The following two charts, Figure 1 for adults (left) and Figure 2 for children (right), reveal the reductions in grams of added sugars in the beverages subject to the Philadelphia Beverage Tax for each group by the total number grams of added sugars consumed daily before Philadelphia's soda tax was implemented. As you might imagine, it shows bigger effects for those who had higher levels of pre-tax consumption, but overall, the average impact for Philadelphia's population indicated by our annotations (in red) reveal the statistically small changes involved for both adults and children.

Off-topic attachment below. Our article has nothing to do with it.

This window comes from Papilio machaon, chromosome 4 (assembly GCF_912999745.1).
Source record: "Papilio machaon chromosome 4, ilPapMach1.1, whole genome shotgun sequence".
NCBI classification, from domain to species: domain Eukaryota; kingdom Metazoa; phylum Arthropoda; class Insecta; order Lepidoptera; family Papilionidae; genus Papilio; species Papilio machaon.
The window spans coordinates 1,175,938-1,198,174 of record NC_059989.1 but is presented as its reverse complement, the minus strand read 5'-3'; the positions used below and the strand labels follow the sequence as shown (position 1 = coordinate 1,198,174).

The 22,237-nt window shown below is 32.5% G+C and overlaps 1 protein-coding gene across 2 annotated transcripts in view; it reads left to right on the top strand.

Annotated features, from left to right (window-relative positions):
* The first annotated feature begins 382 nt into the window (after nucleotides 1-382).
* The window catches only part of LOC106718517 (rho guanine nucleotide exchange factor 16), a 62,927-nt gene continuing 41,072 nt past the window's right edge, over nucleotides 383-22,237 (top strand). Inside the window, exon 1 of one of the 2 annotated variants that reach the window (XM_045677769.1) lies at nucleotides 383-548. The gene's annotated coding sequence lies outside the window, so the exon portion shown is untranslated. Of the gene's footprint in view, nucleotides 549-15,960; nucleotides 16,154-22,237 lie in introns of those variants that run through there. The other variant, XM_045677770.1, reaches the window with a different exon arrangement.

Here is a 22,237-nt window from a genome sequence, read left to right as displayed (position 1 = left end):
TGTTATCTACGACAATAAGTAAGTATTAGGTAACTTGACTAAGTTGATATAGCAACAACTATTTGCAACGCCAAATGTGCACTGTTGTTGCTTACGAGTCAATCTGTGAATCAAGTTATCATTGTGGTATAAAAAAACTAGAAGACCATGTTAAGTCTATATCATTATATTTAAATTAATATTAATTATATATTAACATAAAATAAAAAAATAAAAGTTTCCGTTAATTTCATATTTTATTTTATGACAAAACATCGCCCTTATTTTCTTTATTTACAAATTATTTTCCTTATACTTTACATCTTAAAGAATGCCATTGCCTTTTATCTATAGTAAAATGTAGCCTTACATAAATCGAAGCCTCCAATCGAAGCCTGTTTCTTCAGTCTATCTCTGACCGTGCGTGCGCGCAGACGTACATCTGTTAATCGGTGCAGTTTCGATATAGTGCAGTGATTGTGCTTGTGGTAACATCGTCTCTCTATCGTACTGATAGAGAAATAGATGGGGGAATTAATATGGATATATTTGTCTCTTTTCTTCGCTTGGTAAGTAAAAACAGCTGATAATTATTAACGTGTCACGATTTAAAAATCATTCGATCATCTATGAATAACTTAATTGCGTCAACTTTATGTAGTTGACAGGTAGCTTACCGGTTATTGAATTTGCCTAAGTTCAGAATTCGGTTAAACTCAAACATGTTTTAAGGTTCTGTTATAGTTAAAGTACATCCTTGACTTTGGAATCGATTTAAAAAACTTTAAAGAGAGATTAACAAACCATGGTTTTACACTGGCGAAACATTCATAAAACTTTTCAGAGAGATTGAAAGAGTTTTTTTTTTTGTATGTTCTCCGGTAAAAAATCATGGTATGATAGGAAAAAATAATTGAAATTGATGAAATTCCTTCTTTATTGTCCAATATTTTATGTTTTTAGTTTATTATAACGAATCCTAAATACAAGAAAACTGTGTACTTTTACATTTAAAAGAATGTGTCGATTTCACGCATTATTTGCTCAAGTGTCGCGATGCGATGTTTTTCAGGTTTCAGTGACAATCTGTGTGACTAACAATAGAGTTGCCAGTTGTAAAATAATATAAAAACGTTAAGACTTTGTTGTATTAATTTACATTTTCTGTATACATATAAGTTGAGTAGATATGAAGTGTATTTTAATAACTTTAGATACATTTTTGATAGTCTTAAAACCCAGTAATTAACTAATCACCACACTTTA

Cawley et al (2018): Figure 1 - Impact of the Tax on Consumptino of Added Sugars from SSBs (Adults) and Figure 2 (Children)

It is important to recognize at this point that the authors' survey was limited to measure changes in the consumption of non-alcoholic beverages, where they sought to establish the extent to which Philadelphia consumers of beverages subject to the tax changed their consumption patterns within this product category. As a result, the study captured the extent to which consumers substituted untaxed non-alcoholic beverages for taxed beverages, regardless of whether these drinks were directly exempted from the tax, as in the case of bottled water, milk or 100% juices, or if consumers chose to avoid the tax by purchasing the drinks subject to it from locations outside of the city's jurisdiction.